EPF confirms buying London office block for RM740m

Another investment: D2 Private sold the office block in St James’s Square to the EFP for £150mil.

(The Star) – The Employees’ Provident Fund (EPF) has confirmed that it has purchased an office block in St James’s Square, London, where one of the tenants has one of London’s highest rents.

The EPF told StarBizWeek that it bought 12 St James’s Square for 150mil (about RM740mil) from D2 Private, the leading Dublin-based Irish property investment company. The deal was completed on Aug 11.

This marks the EPF’s fourth property investment in London since announcing an allocation of 1bil for British property purchases about a year ago. Including this latest purchase, it has spent 634mil.

The latest purchase is centrally located in one of London’s most elegant West End squares. The seller D2 bought the building in 2006 for 60mil and refurbished the classic 81,500 sq ft Georgian building for another 20mil.

Eighteen months after buying it, D2 rented the top two floors to hedge fund Permal Investment Management Services at what was then considered the world’s highest rental ever at between 140 and 130 per sq ft.

The West End market has failed to reach rents of that level since. Only earlier this year did they pass 100 per sq ft.

D2 is founded by Deirdre Foley, and David Arnold. Foley was previously a director of the Quinlan Partnership and is D2’s managing director while Arnold is a well-known Irish property developer and investor.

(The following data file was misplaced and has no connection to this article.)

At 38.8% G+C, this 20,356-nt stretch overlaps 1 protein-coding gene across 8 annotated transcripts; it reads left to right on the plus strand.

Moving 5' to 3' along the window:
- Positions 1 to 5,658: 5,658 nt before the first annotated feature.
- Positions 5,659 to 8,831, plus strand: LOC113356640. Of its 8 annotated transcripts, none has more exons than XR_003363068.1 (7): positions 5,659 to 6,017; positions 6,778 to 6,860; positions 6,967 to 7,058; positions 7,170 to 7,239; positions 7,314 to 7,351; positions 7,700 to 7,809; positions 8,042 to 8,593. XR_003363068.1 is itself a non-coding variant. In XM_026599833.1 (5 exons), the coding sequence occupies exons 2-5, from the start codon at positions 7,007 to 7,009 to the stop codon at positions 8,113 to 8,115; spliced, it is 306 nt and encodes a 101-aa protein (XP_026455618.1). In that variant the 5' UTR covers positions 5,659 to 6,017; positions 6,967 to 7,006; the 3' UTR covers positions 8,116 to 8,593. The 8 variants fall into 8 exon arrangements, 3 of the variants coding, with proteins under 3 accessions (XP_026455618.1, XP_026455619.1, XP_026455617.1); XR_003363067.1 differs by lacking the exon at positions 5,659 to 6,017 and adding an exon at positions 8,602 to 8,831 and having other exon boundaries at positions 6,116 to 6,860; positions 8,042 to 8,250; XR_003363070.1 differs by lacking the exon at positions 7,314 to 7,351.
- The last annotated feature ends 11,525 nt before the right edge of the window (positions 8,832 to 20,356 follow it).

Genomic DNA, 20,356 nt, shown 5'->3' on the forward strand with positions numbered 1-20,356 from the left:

The EPF last year handed ING Real Estate Investment Management and RREEF the mandate to invest 500mil each in central London on its behalf.

So far the fund has invested outside the core West End in a bid to find investments that yield more than 5%.

The EPF’s three other property assets include commercial building Whitefriars in central London which it bought from Union Investment for 148mil in March. Whitefriars has a annual yield of 5.75%. Property consultancy Savills brokered that deal.

Prior to Whitefriars, the EPF bought One Sheldon Square in Paddington Central for 156mil, and 40 Portman Square near Oxford Street for 180mil. The two properties have yields of 5.75% and 5.55% respectively.

Properties in the city of London was among the first to start recovering from the financial crisis, rising in the second half of 2009 after two years of declines erased 50% of its value from city-centre office values.

The pound sterling’s 22% drop since September 2007 had helped make property more attractive to foreign buyers, according to a report by Bloomberg.

Since 2009, when prices of London assets begin its uptrend, spending in London’s prime real estate shows no sign of abating, a deep contrast to the overall state of the UK property market which has been soft until today.

In the city, investors are turning to more affordable markets or riskier properties because of the shortage of prime real estate for sale and the high prices it commands.

For the first half of this year, about $12.3 billion has been spent on prime offices, shops and homes in London, the most of any city, Real Capital Analytics’s research shows.

Last week’s disorder and looting in London has not diminished the appeal of investing in the city, according to Jeremy Helsby, chief executive officer of Savills Plc.

“There’s no evidence of an unwillingness to invest in London,” Helsby says after the property broker reported a 52% increase in first-half profit.

“I can’t think of any set of circumstances of London not retaining its status as a destination for international capital,” he told Bloomberg.